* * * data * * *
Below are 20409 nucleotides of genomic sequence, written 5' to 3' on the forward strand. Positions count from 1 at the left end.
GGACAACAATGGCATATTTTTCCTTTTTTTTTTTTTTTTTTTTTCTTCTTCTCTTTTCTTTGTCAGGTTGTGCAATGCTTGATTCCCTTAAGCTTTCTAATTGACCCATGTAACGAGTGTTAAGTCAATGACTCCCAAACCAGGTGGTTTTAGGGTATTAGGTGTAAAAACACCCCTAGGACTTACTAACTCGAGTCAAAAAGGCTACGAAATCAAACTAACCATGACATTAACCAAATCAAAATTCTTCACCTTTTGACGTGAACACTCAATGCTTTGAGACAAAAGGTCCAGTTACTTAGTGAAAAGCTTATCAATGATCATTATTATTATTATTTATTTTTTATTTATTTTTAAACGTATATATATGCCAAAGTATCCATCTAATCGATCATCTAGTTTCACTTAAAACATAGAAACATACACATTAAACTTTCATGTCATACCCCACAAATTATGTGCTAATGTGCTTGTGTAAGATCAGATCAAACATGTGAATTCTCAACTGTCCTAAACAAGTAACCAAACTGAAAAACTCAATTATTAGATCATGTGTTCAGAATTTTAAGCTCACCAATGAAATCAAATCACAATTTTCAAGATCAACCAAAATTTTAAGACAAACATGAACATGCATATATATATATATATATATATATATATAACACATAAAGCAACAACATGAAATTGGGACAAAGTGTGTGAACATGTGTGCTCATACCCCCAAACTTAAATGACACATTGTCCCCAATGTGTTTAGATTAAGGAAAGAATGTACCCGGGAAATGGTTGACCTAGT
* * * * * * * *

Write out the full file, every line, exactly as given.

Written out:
Below are 20409 nucleotides of genomic sequence, written 5' to 3' on the forward strand. Positions count from 1 at the left end.
GGACAACAATGGCATATTTTTCCTTTTTTTTTTTTTTTTTTTTTCTTCTTCTCTTTTCTTTGTCAGGTTGTGCAATGCTTGATTCCCTTAAGCTTTCTAATTGACCCATGTAACGAGTGTTAAGTCAATGACTCCCAAACCAGGTGGTTTTAGGGTATTAGGTGTAAAAACACCCCTAGGACTTACTAACTCGAGTCAAAAAGGCTACGAAATCAAACTAACCATGACATTAACCAAATCAAAATTCTTCACCTTTTGACGTGAACACTCAATGCTTTGAGACAAAAGGTCCAGTTACTTAGTGAAAAGCTTATCAATGATCATTATTATTATTATTTATTTTTTATTTATTTTTAAACGTATATATATGCCAAAGTATCCATCTAATCGATCATCTAGTTTCACTTAAAACATAGAAACATACACATTAAACTTTCATGTCATACCCCACAAATTATGTGCTAATGTGCTTGTGTAAGATCAGATCAAACATGTGAATTCTCAACTGTCCTAAACAAGTAACCAAACTGAAAAACTCAATTATTAGATCATGTGTTCAGAATTTTAAGCTCACCAATGAAATCAAATCACAATTTTCAAGATCAACCAAAATTTTAAGACAAACATGAACATGCATATATATATATATATATATATATATATAACACATAAAGCAACAACATGAAATTGGGACAAAGTGTGTGAACATGTGTGCTCATACCCCCAAACTTAAATGACACATTGTCCCCAATGTGTTTAGATTAAGGAAAGAATGTACCCGGGAAATGGTTGACCTAGT